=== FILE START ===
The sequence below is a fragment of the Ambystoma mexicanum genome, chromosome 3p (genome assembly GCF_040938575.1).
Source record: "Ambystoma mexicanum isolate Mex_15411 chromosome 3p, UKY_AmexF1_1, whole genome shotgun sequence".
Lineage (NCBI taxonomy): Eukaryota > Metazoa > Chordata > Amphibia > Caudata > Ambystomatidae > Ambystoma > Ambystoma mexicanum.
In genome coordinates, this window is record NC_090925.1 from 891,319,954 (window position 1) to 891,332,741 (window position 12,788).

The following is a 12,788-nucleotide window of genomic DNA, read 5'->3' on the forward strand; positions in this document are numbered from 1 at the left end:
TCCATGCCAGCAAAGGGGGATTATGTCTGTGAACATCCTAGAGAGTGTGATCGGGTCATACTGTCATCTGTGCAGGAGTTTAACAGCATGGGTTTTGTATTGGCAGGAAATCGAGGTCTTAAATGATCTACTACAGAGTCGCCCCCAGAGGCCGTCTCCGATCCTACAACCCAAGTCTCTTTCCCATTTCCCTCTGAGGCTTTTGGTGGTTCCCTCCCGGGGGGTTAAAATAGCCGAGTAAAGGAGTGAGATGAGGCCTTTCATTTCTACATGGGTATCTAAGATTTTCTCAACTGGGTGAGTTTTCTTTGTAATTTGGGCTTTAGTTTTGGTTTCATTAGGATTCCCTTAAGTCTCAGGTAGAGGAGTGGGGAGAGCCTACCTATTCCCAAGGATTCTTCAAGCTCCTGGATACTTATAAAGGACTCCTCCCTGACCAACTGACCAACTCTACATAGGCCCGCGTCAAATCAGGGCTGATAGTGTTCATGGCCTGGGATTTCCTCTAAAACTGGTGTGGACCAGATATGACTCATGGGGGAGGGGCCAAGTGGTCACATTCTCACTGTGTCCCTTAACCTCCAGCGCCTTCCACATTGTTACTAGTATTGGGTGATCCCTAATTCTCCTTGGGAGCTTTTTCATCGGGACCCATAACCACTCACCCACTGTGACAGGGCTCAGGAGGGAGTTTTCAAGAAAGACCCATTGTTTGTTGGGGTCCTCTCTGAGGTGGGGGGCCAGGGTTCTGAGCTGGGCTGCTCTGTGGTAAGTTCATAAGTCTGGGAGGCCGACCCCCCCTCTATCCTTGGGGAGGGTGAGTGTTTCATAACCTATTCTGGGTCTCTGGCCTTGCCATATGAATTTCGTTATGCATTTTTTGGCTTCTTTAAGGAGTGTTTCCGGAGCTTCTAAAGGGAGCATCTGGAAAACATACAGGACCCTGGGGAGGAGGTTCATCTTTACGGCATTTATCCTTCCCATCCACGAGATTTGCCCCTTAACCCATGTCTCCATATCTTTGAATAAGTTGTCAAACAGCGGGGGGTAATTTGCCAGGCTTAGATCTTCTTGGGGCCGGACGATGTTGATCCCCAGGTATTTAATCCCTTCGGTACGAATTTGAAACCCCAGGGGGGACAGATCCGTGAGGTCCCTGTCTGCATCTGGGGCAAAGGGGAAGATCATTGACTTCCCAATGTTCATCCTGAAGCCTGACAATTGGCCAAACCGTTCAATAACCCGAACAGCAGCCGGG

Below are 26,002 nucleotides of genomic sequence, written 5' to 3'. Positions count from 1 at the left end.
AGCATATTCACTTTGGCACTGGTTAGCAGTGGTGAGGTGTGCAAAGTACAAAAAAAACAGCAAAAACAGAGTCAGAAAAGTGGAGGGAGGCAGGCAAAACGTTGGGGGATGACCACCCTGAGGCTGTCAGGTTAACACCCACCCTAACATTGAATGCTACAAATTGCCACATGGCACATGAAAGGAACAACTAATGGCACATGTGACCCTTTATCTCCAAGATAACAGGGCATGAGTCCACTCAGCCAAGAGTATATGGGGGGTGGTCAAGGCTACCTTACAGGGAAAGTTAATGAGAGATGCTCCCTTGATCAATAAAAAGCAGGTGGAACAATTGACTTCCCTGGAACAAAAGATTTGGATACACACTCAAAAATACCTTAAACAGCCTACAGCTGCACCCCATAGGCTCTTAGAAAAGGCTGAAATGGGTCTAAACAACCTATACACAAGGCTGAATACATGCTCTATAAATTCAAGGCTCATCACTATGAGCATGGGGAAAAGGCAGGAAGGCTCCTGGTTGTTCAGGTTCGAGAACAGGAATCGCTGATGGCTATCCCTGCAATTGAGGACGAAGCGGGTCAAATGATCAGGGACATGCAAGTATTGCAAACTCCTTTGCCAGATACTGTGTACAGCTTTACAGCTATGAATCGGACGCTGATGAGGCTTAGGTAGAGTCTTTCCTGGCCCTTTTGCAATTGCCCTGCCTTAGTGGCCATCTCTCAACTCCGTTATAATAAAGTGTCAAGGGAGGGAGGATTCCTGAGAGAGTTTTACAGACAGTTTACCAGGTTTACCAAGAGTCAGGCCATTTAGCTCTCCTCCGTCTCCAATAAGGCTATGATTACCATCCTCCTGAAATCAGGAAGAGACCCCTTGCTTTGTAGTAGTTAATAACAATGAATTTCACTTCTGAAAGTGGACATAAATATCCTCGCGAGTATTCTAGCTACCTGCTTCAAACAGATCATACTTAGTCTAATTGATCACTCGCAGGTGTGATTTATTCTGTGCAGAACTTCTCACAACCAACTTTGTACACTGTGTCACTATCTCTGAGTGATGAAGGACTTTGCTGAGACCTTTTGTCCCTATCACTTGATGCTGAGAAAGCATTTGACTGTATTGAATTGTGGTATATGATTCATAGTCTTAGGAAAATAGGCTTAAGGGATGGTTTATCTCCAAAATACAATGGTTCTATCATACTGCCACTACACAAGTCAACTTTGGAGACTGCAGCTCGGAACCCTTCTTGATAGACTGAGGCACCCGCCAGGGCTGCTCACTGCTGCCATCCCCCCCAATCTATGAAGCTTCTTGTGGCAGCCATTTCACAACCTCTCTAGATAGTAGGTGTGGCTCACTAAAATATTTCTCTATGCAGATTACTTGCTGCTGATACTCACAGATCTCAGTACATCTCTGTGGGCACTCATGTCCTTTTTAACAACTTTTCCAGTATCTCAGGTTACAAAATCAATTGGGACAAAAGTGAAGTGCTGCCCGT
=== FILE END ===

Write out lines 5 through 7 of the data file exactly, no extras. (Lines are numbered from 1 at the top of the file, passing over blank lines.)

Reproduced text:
The following is a 12,788-nucleotide window of genomic DNA, read 5'->3' on the forward strand; positions in this document are numbered from 1 at the left end:
TCCATGCCAGCAAAGGGGGATTATGTCTGTGAACATCCTAGAGAGTGTGATCGGGTCATACTGTCATCTGTGCAGGAGTTTAACAGCATGGGTTTTGTATTGGCAGGAAATCGAGGTCTTAAATGATCTACTACAGAGTCGCCCCCAGAGGCCGTCTCCGATCCTACAACCCAAGTCTCTTTCCCATTTCCCTCTGAGGCTTTTGGTGGTTCCCTCCCGGGGGGTTAAAATAGCCGAGTAAAGGAGTGAGATGAGGCCTTTCATTTCTACATGGGTATCTAAGATTTTCTCAACTGGGTGAGTTTTCTTTGTAATTTGGGCTTTAGTTTTGGTTTCATTAGGATTCCCTTAAGTCTCAGGTAGAGGAGTGGGGAGAGCCTACCTATTCCCAAGGATTCTTCAAGCTCCTGGATACTTATAAAGGACTCCTCCCTGACCAACTGACCAACTCTACATAGGCCCGCGTCAAATCAGGGCTGATAGTGTTCATGGCCTGGGATTTCCTCTAAAACTGGTGTGGACCAGATATGACTCATGGGGGAGGGGCCAAGTGGTCACATTCTCACTGTGTCCCTTAACCTCCAGCGCCTTCCACATTGTTACTAGTATTGGGTGATCCCTAATTCTCCTTGGGAGCTTTTTCATCGGGACCCATAACCACTCACCCACTGTGACAGGGCTCAGGAGGGAGTTTTCAAGAAAGACCCATTGTTTGTTGGGGTCCTCTCTGAGGTGGGGGGCCAGGGTTCTGAGCTGGGCTGCTCTGTGGTAAGTTCATAAGTCTGGGAGGCCGACCCCCCCTCTATCCTTGGGGAGGGTGAGTGTTTCATAACCTATTCTGGGTCTCTGGCCTTGCCATATGAATTTCGTTATGCATTTTTTGGCTTCTTTAAGGAGTGTTTCCGGAGCTTCTAAAGGGAGCATCTGGAAAACATACAGGACCCTGGGGAGGAGGTTCATCTTTACGGCATTTATCCTTCCCATCCACGAGATTTGCCCCTTAACCCATGTCTCCATATCTTTGAATAAGTTGTCAAACAGCGGGGGGTAATTTGCCAGGCTTAGATCTTCTTGGGGCCGGACGATGTTGATCCCCAGGTATTTAATCCCTTCGGTACGAATTTGAAACCCCAGGGGGGACAGATCCGTGAGGTCCCTGTCTGCATCTGGGGCAAAGGGGAAGATCATTGACTTCCCAATGTTCATCCTGAAGCCTGACAATTGGCCAAACCGTTCAATAACCCGAACAGCAGCCGGG

Below are 26,002 nucleotides of genomic sequence, written 5' to 3'. Positions count from 1 at the left end.